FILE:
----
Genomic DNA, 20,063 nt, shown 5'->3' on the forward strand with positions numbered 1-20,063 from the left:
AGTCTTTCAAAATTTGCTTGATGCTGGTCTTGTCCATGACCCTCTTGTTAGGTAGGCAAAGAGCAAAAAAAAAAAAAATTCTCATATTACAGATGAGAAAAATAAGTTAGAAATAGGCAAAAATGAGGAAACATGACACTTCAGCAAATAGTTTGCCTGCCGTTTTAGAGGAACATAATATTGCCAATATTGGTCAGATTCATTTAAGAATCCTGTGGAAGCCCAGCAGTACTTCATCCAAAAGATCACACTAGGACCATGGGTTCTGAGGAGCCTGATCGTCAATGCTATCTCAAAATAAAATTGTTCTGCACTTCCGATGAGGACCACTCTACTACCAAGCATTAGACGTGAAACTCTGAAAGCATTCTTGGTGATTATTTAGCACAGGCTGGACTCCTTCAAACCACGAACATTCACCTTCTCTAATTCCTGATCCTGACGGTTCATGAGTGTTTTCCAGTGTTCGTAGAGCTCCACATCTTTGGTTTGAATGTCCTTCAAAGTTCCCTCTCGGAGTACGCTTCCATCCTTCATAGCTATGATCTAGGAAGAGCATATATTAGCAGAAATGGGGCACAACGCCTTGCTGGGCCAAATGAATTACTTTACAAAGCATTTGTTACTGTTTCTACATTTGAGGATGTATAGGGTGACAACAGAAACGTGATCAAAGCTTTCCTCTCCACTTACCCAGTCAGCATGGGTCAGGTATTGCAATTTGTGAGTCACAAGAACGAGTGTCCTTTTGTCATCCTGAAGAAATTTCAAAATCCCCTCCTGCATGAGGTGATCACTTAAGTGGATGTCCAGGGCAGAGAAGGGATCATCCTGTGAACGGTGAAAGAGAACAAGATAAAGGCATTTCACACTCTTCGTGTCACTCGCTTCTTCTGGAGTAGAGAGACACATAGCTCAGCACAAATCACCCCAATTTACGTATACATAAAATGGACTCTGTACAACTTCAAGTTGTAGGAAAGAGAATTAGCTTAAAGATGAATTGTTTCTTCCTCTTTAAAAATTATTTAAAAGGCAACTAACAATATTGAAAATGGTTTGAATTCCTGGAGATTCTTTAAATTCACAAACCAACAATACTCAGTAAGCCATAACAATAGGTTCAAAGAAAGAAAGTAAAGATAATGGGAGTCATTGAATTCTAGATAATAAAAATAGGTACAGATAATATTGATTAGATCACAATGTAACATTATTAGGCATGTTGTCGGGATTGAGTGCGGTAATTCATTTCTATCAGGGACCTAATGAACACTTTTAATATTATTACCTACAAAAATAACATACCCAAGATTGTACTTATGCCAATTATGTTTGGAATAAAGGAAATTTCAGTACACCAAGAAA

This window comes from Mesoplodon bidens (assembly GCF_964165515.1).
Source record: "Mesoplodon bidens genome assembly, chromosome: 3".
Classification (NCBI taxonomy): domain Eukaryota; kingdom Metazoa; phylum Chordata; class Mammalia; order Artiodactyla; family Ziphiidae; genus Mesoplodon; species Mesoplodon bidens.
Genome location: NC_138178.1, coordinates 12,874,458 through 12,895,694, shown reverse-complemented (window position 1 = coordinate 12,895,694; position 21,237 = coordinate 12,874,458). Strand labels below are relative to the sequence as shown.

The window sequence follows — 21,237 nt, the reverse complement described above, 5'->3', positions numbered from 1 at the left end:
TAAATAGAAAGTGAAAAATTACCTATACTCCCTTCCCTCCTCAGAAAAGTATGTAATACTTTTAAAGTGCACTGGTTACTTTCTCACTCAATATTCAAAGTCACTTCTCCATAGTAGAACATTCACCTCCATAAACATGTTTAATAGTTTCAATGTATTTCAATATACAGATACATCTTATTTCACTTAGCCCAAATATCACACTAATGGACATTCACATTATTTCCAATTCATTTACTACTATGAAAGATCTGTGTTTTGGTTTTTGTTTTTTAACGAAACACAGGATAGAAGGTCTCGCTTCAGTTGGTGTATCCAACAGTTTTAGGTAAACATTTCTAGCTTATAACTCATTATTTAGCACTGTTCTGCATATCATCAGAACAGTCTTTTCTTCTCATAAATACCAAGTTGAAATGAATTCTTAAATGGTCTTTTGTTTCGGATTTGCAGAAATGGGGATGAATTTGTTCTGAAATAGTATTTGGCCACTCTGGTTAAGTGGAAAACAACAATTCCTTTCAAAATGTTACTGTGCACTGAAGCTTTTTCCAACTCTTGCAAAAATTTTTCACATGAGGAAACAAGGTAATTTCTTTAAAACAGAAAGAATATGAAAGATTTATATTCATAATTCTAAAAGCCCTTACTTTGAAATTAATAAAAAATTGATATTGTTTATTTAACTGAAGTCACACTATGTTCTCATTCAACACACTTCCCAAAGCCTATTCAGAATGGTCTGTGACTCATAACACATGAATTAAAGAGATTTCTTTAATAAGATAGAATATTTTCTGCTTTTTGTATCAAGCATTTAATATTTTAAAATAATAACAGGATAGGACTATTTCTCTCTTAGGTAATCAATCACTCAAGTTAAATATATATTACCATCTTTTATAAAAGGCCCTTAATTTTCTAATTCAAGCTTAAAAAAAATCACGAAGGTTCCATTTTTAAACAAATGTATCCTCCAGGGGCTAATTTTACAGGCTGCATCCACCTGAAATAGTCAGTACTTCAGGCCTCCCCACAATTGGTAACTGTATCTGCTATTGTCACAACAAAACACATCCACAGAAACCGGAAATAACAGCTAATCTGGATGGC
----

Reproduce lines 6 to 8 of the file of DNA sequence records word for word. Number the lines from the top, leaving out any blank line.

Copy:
Genome location: NC_138178.1, coordinates 12,874,458 through 12,895,694, shown reverse-complemented (window position 1 = coordinate 12,895,694; position 21,237 = coordinate 12,874,458). Strand labels below are relative to the sequence as shown.

The window sequence follows — 21,237 nt, the reverse complement described above, 5'->3', positions numbered from 1 at the left end:
TAAATAGAAAGTGAAAAATTACCTATACTCCCTTCCCTCCTCAGAAAAGTATGTAATACTTTTAAAGTGCACTGGTTACTTTCTCACTCAATATTCAAAGTCACTTCTCCATAGTAGAACATTCACCTCCATAAACATGTTTAATAGTTTCAATGTATTTCAATATACAGATACATCTTATTTCACTTAGCCCAAATATCACACTAATGGACATTCACATTATTTCCAATTCATTTACTACTATGAAAGATCTGTGTTTTGGTTTTTGTTTTTTAACGAAACACAGGATAGAAGGTCTCGCTTCAGTTGGTGTATCCAACAGTTTTAGGTAAACATTTCTAGCTTATAACTCATTATTTAGCACTGTTCTGCATATCATCAGAACAGTCTTTTCTTCTCATAAATACCAAGTTGAAATGAATTCTTAAATGGTCTTTTGTTTCGGATTTGCAGAAATGGGGATGAATTTGTTCTGAAATAGTATTTGGCCACTCTGGTTAAGTGGAAAACAACAATTCCTTTCAAAATGTTACTGTGCACTGAAGCTTTTTCCAACTCTTGCAAAAATTTTTCACATGAGGAAACAAGGTAATTTCTTTAAAACAGAAAGAATATGAAAGATTTATATTCATAATTCTAAAAGCCCTTACTTTGAAATTAATAAAAAATTGATATTGTTTATTTAACTGAAGTCACACTATGTTCTCATTCAACACACTTCCCAAAGCCTATTCAGAATGGTCTGTGACTCATAACACATGAATTAAAGAGATTTCTTTAATAAGATAGAATATTTTCTGCTTTTTGTATCAAGCATTTAATATTTTAAAATAATAACAGGATAGGACTATTTCTCTCTTAGGTAATCAATCACTCAAGTTAAATATATATTACCATCTTTTATAAAAGGCCCTTAATTTTCTAATTCAAGCTTAAAAAAAATCACGAAGGTTCCATTTTTAAACAAATGTATCCTCCAGGGGCTAATTTTACAGGCTGCATCCACCTGAAATAGTCAGTACTTCAGGCCTCCCCACAATTGGTAACTGTATCTGCTATTGTCACAACAAAACACATCCACAGAAACCGGAAATAACAGCTAATCTGGATGGC